The sun is coming up. I'm tired, but the catnaps have given me enough to stay conscious. At one station, two men in military uniform carrying rifles board the train. They give everyone a deliberate, inspecting glance as they slowly make their way through the car. Their gaze and inspection stops abruptly and remains on Jane and I sitting on the floor.
Great. What could be worse than being stared at by a pair of armed soldiers?
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One of them looks at the benches to his right and says something to the men sitting there. The other motions for Jane and I to approach them. Oh, dear lord, what have we done!? I'm too tired to panic when surprisingly, they command the seated men to move and indicate for us to sit in their place. They sit beside each of us, as far away as possible on the aisle side of the bench. Other than some curt words to remove the men from these benches, our dutiful sentries remain silent. Relieved and grateful, I let exhaustion take me into an uneasy sleep.
I am roused by a gentle shaking of my shoulder. Our military escorts indicate they have to leave. Surely, they want baksheesh for all they've done, and I won't be offended in the least if they do. As they gather their belongings, I ask the one closest to me, "What can I give you for being so kind?"
He puts his bag down on the bench, turns to face me and nods his head respectfully.
Hands together, I nod back, "Thank you." He throws his bag onto his shoulder, picks up his gun and the two soldiers exit the train.
India is starting to show her true colours. The interior of this coach, on the other hand, is another matter altogether. It looks more like a compost heap. Ripped pieces of newspaper and peanut shells are strewn in heaps on the floor. The train remains at the station for some time, but I'm getting used to the fact that nothing in India happens on time. The delay presents an opportunity for beggars and vendors to board the train, which I'm getting skilled at ignoring.
One man approaches Jane and I, holding a little horn and a small wicker basket, and says, "Look what I got." I'm expecting rice or samosas. He lifts the lid and out jumps the head of a large cobra.
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The bars on the window are the only reason I am still on the train. I scream out all sorts of suggestions for what he can do with his snake and he leaves, laughing. All the other passengers on the train are laughing. I'm not laughing. Jane is hysterical. One of the passengers explains that the cobra wouldn't have harmed us. "It's just a way to get tourists to part with their money."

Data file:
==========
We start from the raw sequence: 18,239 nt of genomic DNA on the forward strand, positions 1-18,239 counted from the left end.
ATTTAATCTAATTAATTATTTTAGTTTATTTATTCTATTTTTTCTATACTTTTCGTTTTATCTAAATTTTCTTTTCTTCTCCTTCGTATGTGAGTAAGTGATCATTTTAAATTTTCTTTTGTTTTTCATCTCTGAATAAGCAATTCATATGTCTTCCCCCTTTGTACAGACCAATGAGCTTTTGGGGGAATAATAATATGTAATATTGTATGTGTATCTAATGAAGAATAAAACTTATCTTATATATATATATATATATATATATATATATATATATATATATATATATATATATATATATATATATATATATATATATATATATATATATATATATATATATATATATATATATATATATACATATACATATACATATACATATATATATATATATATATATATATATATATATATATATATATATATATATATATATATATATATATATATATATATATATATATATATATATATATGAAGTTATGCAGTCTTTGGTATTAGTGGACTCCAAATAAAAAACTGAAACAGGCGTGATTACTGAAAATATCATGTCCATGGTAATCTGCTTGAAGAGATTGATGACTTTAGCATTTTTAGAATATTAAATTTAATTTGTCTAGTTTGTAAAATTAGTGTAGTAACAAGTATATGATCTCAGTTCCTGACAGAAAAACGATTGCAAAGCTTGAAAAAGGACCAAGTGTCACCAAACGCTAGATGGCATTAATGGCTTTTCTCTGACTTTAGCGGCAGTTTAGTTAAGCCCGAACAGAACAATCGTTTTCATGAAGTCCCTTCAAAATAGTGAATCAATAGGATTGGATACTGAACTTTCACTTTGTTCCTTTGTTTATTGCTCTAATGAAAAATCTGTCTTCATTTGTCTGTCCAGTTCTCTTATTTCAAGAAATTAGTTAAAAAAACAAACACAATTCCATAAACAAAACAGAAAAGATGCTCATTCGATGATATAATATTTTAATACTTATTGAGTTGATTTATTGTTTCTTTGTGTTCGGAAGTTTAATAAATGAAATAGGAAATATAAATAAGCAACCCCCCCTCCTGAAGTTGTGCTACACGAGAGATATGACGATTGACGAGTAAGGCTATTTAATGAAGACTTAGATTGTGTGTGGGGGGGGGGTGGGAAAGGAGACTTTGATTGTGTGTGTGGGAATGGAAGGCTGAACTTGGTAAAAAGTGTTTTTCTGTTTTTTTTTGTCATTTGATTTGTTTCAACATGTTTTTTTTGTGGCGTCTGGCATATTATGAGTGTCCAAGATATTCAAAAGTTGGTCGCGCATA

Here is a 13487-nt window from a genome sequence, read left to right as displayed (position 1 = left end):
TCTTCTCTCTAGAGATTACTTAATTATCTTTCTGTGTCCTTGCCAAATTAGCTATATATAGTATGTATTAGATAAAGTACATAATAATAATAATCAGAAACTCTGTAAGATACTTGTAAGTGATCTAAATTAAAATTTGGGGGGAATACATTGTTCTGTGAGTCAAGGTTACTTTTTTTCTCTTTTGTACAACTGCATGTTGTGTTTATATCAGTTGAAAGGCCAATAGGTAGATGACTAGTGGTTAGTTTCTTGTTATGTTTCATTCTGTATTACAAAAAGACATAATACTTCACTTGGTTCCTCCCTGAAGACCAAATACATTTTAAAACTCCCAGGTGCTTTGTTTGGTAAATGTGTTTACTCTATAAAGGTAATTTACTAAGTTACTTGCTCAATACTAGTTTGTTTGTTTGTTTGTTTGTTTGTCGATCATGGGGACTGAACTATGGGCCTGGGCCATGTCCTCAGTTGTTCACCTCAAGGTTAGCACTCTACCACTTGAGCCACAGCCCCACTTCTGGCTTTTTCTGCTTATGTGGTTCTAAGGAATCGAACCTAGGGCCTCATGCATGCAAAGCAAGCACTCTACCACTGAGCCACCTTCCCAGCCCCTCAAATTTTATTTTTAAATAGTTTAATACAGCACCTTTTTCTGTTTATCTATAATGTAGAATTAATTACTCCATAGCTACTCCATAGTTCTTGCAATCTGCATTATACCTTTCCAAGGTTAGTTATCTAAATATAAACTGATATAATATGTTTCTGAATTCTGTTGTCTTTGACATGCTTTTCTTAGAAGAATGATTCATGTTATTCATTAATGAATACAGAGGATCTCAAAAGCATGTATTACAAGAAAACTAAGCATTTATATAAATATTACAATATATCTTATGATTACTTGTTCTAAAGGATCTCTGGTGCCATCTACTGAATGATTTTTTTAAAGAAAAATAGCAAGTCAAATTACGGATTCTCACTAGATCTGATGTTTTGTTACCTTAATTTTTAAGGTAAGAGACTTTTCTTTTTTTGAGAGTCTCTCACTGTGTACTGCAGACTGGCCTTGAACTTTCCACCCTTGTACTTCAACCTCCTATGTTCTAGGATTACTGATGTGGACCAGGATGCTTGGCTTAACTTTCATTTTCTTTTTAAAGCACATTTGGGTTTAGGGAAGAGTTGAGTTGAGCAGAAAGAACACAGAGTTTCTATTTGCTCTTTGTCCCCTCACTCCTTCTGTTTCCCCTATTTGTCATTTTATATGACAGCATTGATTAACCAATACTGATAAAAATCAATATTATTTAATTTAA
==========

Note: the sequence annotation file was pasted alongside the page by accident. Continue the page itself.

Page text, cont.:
My heart is going to beat itself up my esophagus and out of my forehead if I stay here any longer. Jane is barely holding it together. I toss my pack on and tap Jane on the shoulder. "C'mon," I say, picking up her pack. Bewildered, she follows me along the platform to an empty first class car. First class has glass windows, cushioned seats and seems to be forbidden territory for non-passengers. It's also air-conditioned like a refrigerator. Cold is a colossal improvement over cobras.
The train pulls out of the station and Jane and I break into hysterical laughter as we become aware of the uncontrollable, full-body tremors we are both experiencing, which took almost an hour to subside. The train is over two hours late arriving in Varanasi.
Outside Varanasi station, Jane and I are surrounded by dozens of rickshaw-wallahs (drivers) yelling out, "Take you to my hotel for 20 Rs and 10% commission!". Finally one shouts, "I take you anywhere you want! 10 Rs and 2% commission."
I say, "5 Rs and no commission!" I don't know what the commission is all about, but the hotel is walking distance from the station. I just don't know which way and hope he does. He agrees to the price and we're off. The hotel is 88 Rs and comes with a restaurant, a mosquito net over my bed and a spacious garden.
The manager changed some money for me at a better rate than the bank. He explained businesses will often give a better rate for cash than the bank because they get a huge tax break for holding foreign currency. It's difficult to change traveler's cheques because they have been used in so many scams, even banks won't accept them.
During the past two days, I've had too much India and not enough sleep. The restaurant is staffed by two wonderfully benevolent men from Nepal who suggest that tomorrow, I would enjoy my morning cup of tea in the garden.
• ¤ •
"In the blackest of nights, if you look up, you can see the stars."